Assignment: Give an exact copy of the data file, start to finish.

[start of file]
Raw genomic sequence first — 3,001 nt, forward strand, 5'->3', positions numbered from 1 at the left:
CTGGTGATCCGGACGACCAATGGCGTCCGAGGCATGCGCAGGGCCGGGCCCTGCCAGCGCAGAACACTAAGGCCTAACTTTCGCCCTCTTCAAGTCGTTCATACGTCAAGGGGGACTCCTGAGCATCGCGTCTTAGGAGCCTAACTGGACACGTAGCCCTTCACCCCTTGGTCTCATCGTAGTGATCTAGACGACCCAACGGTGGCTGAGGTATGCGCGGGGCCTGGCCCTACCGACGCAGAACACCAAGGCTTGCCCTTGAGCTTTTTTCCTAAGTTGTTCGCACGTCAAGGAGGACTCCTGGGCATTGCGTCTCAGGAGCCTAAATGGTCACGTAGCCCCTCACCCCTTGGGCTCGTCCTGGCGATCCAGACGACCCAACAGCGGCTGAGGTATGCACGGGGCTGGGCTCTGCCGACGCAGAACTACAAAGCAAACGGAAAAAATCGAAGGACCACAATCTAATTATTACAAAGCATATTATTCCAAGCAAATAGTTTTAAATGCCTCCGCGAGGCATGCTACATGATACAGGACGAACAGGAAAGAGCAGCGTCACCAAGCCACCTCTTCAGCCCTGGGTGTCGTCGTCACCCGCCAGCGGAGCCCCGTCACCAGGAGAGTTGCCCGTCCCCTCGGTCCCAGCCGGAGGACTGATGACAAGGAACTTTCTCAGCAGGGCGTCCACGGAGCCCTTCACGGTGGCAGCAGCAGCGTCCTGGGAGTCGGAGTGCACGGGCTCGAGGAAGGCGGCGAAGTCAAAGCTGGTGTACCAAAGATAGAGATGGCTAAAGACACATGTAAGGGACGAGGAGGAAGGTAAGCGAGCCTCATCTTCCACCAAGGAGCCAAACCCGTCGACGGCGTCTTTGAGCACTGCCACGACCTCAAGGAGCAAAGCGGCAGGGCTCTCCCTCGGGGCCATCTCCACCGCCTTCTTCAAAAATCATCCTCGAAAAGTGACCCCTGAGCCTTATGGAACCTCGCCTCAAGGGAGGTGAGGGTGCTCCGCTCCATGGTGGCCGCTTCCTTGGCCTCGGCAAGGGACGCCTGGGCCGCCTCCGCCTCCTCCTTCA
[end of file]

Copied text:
Raw genomic sequence first — 3,001 nt, forward strand, 5'->3', positions numbered from 1 at the left:
CTGGTGATCCGGACGACCAATGGCGTCCGAGGCATGCGCAGGGCCGGGCCCTGCCAGCGCAGAACACTAAGGCCTAACTTTCGCCCTCTTCAAGTCGTTCATACGTCAAGGGGGACTCCTGAGCATCGCGTCTTAGGAGCCTAACTGGACACGTAGCCCTTCACCCCTTGGTCTCATCGTAGTGATCTAGACGACCCAACGGTGGCTGAGGTATGCGCGGGGCCTGGCCCTACCGACGCAGAACACCAAGGCTTGCCCTTGAGCTTTTTTCCTAAGTTGTTCGCACGTCAAGGAGGACTCCTGGGCATTGCGTCTCAGGAGCCTAAATGGTCACGTAGCCCCTCACCCCTTGGGCTCGTCCTGGCGATCCAGACGACCCAACAGCGGCTGAGGTATGCACGGGGCTGGGCTCTGCCGACGCAGAACTACAAAGCAAACGGAAAAAATCGAAGGACCACAATCTAATTATTACAAAGCATATTATTCCAAGCAAATAGTTTTAAATGCCTCCGCGAGGCATGCTACATGATACAGGACGAACAGGAAAGAGCAGCGTCACCAAGCCACCTCTTCAGCCCTGGGTGTCGTCGTCACCCGCCAGCGGAGCCCCGTCACCAGGAGAGTTGCCCGTCCCCTCGGTCCCAGCCGGAGGACTGATGACAAGGAACTTTCTCAGCAGGGCGTCCACGGAGCCCTTCACGGTGGCAGCAGCAGCGTCCTGGGAGTCGGAGTGCACGGGCTCGAGGAAGGCGGCGAAGTCAAAGCTGGTGTACCAAAGATAGAGATGGCTAAAGACACATGTAAGGGACGAGGAGGAAGGTAAGCGAGCCTCATCTTCCACCAAGGAGCCAAACCCGTCGACGGCGTCTTTGAGCACTGCCACGACCTCAAGGAGCAAAGCGGCAGGGCTCTCCCTCGGGGCCATCTCCACCGCCTTCTTCAAAAATCATCCTCGAAAAGTGACCCCTGAGCCTTATGGAACCTCGCCTCAAGGGAGGTGAGGGTGCTCCGCTCCATGGTGGCCGCTTCCTTGGCCTCGGCAAGGGACGCCTGGGCCGCCTCCGCCTCCTCCTTCA